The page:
Just COULDN'T breastfeed
I can't describe how it feels to finally come across other women who just COULDN'T breastfeed and to see so many similarities in our stories.
I had always planned to breastfeed my baby and was really excited about what I thought would be a uniquely bonding experience.
During my pregnancy I noticed no real swelling of my breasts but didn't think too much of it. Our son Luka was born in July 2011 naturally, with no interventions. I am Irish living in Brazil where there is a huge rate of planned caesearean births (up tp 90% in some hospitals) but a really strong culture of breastfeeding until at least 2 years of age.
After the birth I produced very little colostrum and Luka wasn't sucking well and the only way I could get anything into him was literally squeezing out the little colostrum I had and putting it on his tongue with my finger. Despite reassurances that babies are born with "a reserve" and that my milk would come in "any day now", on day three my husband had to go and get milk from the nearest milk bank an hours drive away.
Luka survived almost entirely on other women's breastmilk for the first three weeks of his life as when my milk did come in there was really very little of it.
I was getting advice and suppport from doulas, lactation consultants, my obstetrician and four different paediatricians. I tried breast shells and nipple shields. I was on every conceivable type of homeopathic remedy, tea, supplements, milk producing foodstuffs, even using synthetic oxytocin before each feed to try to increase my supply.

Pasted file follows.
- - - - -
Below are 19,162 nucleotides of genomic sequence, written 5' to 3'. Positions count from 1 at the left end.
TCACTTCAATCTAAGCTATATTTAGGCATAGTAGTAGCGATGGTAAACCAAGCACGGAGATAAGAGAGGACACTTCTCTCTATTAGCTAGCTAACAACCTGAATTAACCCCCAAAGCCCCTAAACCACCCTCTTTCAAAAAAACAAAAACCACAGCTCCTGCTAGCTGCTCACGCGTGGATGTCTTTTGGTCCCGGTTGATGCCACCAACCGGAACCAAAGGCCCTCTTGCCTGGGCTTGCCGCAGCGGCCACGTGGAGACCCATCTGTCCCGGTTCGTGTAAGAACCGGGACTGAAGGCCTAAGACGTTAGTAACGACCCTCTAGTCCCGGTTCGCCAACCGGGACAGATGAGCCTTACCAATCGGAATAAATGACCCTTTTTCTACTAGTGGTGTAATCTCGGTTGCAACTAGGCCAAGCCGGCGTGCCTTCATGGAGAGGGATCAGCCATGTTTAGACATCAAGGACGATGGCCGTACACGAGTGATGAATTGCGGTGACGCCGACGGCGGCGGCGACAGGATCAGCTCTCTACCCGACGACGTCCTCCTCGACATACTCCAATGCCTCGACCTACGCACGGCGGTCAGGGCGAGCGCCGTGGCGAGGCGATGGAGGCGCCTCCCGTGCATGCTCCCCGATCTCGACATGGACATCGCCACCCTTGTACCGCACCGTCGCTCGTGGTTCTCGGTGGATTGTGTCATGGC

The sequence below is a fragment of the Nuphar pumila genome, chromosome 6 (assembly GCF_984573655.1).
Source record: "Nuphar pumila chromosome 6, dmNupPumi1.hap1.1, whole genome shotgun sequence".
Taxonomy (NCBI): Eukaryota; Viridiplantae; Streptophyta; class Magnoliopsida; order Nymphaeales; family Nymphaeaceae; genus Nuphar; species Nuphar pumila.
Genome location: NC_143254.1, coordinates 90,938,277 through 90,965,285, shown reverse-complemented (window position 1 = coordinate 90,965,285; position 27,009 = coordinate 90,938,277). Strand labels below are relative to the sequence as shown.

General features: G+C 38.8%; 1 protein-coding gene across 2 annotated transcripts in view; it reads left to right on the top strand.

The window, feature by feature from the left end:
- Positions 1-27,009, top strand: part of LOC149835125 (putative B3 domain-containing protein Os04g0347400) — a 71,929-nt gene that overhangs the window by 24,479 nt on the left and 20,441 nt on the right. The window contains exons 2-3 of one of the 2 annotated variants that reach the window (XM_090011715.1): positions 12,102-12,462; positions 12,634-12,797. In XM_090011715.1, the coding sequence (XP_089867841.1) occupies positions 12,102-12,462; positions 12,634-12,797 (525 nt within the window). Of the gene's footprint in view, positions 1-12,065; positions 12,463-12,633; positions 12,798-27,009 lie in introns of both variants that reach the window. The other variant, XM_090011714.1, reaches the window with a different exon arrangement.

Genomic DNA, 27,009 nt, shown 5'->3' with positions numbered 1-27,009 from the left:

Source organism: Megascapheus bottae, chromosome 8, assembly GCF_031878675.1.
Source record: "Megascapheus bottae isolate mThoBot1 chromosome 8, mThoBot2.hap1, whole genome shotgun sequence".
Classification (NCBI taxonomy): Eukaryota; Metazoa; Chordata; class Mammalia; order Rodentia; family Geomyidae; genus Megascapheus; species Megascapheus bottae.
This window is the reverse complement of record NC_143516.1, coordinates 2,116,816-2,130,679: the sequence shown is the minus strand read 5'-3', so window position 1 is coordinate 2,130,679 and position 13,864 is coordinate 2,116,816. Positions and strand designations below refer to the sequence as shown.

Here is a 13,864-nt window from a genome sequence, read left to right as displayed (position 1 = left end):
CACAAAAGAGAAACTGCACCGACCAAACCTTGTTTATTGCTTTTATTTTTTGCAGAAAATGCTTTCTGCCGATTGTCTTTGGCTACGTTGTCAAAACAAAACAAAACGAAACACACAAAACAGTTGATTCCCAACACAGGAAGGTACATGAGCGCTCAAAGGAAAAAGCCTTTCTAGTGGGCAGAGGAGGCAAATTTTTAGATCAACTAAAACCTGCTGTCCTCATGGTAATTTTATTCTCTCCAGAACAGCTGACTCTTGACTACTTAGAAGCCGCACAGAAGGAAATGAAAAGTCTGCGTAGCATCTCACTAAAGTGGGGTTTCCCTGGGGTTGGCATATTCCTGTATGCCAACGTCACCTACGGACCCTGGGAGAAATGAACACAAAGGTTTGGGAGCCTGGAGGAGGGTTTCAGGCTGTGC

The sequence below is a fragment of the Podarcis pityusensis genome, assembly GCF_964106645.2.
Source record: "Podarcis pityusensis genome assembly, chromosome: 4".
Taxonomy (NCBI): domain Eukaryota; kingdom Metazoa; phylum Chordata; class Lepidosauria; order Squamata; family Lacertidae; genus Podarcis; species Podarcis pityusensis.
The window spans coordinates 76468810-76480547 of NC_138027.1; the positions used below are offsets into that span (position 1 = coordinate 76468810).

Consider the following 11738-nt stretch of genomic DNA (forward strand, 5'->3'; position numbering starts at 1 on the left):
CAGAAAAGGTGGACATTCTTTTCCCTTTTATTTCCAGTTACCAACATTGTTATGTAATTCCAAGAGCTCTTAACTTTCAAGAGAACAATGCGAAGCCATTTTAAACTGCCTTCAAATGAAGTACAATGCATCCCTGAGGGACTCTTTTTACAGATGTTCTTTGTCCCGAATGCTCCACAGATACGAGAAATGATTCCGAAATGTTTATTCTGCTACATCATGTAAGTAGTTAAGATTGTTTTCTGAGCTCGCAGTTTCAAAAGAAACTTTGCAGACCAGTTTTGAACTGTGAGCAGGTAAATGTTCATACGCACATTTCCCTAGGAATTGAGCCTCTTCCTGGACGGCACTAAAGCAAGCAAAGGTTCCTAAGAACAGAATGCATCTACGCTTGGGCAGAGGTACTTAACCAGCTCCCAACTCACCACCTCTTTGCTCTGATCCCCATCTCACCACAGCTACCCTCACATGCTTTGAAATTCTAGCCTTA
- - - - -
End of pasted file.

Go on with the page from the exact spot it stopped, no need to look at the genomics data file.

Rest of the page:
Luka's tongue was also positioned far back and seems almost glued to the roof of his mouth so I wasn't getting much stimulation there. So I did breast massage, using a breast pump, even getting my husband to try to nurse on me so I would make more milk.
My breasts were starting to get bruised from the pressure of my thumbs trying to make the milk flow better for Luka.
I used to spend ALL day trying to get milk out of me and into my baby. I literally nearly killed myself trying and had to give up in the end. Even so I ended up with full blown post partum depression which I am still treating.
I felt overwhelmed with feelings of guilt and failure, I felt less of a woman and less of a mother and believed that my body didn't work the way it's supposed to.
It drives me crazy that I have to explain myself EVERY day here to strangers on the street as to why I am not breastfeeding. As I said, the breastfeeding thing is huge here and people (men and women) you don't even know have no qualms about asking intimate questions about your nursing and enjoy telling you that they or their partner had literally floods of milk.
There seems to be little or no awareness out there that sometimes it is just not possible to breastfeed, no matter how much the mother wants to. There IS such a thing as not producing enough milk.
It's still very painful for me that I couldn't breastfeed my baby. I hope someday it wont hurt any more. I am finally getting my confidence back as a woman and mother. I am discovering that there are other ways to be just as close to my baby: talking and singing and holding him close as I bottlefeed him, giving him little massages, carrying him in a sling and letting him hear my heartbeat, sleeping with him by my side and trusting in my instincts and in what feels natural - as opposed to what I "should" or "should not" be doing. Breastfeeding or not we can still be fantastic mothers with wonderful, close, nurturing relationships with our babies.